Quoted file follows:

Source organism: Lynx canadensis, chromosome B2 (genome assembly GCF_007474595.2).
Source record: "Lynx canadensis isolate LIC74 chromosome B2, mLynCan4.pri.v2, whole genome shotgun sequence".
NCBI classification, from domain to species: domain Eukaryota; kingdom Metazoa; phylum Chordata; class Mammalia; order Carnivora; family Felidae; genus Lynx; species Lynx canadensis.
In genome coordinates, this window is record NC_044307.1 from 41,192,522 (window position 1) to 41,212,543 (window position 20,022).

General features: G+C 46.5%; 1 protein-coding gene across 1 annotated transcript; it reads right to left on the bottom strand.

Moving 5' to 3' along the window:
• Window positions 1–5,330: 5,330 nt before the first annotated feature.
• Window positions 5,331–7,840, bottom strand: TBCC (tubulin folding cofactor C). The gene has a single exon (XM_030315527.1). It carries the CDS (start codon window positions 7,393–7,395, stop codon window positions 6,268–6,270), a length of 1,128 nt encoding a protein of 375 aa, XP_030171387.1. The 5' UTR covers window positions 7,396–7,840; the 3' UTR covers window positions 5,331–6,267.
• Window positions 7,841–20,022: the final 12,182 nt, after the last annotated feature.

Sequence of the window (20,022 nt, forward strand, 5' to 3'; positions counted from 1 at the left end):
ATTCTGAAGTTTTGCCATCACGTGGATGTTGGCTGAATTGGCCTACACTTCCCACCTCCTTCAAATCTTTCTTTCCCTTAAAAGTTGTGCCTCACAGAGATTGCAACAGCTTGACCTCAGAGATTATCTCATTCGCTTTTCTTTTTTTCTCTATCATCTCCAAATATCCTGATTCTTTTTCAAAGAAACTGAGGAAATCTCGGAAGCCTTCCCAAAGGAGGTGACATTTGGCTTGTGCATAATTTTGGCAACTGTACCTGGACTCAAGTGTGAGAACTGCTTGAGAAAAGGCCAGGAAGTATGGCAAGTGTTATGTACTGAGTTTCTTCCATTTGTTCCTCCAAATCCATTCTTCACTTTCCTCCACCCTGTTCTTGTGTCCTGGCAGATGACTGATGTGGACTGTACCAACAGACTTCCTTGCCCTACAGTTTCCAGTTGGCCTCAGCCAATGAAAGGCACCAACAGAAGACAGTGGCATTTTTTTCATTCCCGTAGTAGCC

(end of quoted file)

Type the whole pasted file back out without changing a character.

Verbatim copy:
Source organism: Lynx canadensis, chromosome B2 (genome assembly GCF_007474595.2).
Source record: "Lynx canadensis isolate LIC74 chromosome B2, mLynCan4.pri.v2, whole genome shotgun sequence".
NCBI classification, from domain to species: domain Eukaryota; kingdom Metazoa; phylum Chordata; class Mammalia; order Carnivora; family Felidae; genus Lynx; species Lynx canadensis.
In genome coordinates, this window is record NC_044307.1 from 41,192,522 (window position 1) to 41,212,543 (window position 20,022).

General features: G+C 46.5%; 1 protein-coding gene across 1 annotated transcript; it reads right to left on the bottom strand.

Moving 5' to 3' along the window:
• Window positions 1–5,330: 5,330 nt before the first annotated feature.
• Window positions 5,331–7,840, bottom strand: TBCC (tubulin folding cofactor C). The gene has a single exon (XM_030315527.1). It carries the CDS (start codon window positions 7,393–7,395, stop codon window positions 6,268–6,270), a length of 1,128 nt encoding a protein of 375 aa, XP_030171387.1. The 5' UTR covers window positions 7,396–7,840; the 3' UTR covers window positions 5,331–6,267.
• Window positions 7,841–20,022: the final 12,182 nt, after the last annotated feature.

Sequence of the window (20,022 nt, forward strand, 5' to 3'; positions counted from 1 at the left end):
ATTCTGAAGTTTTGCCATCACGTGGATGTTGGCTGAATTGGCCTACACTTCCCACCTCCTTCAAATCTTTCTTTCCCTTAAAAGTTGTGCCTCACAGAGATTGCAACAGCTTGACCTCAGAGATTATCTCATTCGCTTTTCTTTTTTTCTCTATCATCTCCAAATATCCTGATTCTTTTTCAAAGAAACTGAGGAAATCTCGGAAGCCTTCCCAAAGGAGGTGACATTTGGCTTGTGCATAATTTTGGCAACTGTACCTGGACTCAAGTGTGAGAACTGCTTGAGAAAAGGCCAGGAAGTATGGCAAGTGTTATGTACTGAGTTTCTTCCATTTGTTCCTCCAAATCCATTCTTCACTTTCCTCCACCCTGTTCTTGTGTCCTGGCAGATGACTGATGTGGACTGTACCAACAGACTTCCTTGCCCTACAGTTTCCAGTTGGCCTCAGCCAATGAAAGGCACCAACAGAAGACAGTGGCATTTTTTTCATTCCCGTAGTAGCC